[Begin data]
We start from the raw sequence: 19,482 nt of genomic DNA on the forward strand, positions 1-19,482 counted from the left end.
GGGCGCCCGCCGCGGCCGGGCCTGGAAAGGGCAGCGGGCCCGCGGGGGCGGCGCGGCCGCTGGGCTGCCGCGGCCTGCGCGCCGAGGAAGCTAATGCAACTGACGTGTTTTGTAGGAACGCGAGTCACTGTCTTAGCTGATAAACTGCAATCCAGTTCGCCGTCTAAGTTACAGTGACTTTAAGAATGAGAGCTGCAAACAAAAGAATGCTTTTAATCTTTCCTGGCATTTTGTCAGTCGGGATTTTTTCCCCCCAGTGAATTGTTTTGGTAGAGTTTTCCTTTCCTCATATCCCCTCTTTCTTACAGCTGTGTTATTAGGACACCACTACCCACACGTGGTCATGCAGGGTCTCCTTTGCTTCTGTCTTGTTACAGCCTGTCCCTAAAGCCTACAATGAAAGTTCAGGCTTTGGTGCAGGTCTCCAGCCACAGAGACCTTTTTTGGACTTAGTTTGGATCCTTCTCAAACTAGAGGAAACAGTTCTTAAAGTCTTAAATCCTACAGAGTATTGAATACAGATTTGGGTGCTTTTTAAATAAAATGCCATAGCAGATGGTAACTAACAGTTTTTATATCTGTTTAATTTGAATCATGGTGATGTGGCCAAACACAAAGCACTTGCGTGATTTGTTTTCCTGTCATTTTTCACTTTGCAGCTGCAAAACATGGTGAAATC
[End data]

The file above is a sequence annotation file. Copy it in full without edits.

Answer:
We start from the raw sequence: 19,482 nt of genomic DNA on the forward strand, positions 1-19,482 counted from the left end.
GGGCGCCCGCCGCGGCCGGGCCTGGAAAGGGCAGCGGGCCCGCGGGGGCGGCGCGGCCGCTGGGCTGCCGCGGCCTGCGCGCCGAGGAAGCTAATGCAACTGACGTGTTTTGTAGGAACGCGAGTCACTGTCTTAGCTGATAAACTGCAATCCAGTTCGCCGTCTAAGTTACAGTGACTTTAAGAATGAGAGCTGCAAACAAAAGAATGCTTTTAATCTTTCCTGGCATTTTGTCAGTCGGGATTTTTTCCCCCCAGTGAATTGTTTTGGTAGAGTTTTCCTTTCCTCATATCCCCTCTTTCTTACAGCTGTGTTATTAGGACACCACTACCCACACGTGGTCATGCAGGGTCTCCTTTGCTTCTGTCTTGTTACAGCCTGTCCCTAAAGCCTACAATGAAAGTTCAGGCTTTGGTGCAGGTCTCCAGCCACAGAGACCTTTTTTGGACTTAGTTTGGATCCTTCTCAAACTAGAGGAAACAGTTCTTAAAGTCTTAAATCCTACAGAGTATTGAATACAGATTTGGGTGCTTTTTAAATAAAATGCCATAGCAGATGGTAACTAACAGTTTTTATATCTGTTTAATTTGAATCATGGTGATGTGGCCAAACACAAAGCACTTGCGTGATTTGTTTTCCTGTCATTTTTCACTTTGCAGCTGCAAAACATGGTGAAATC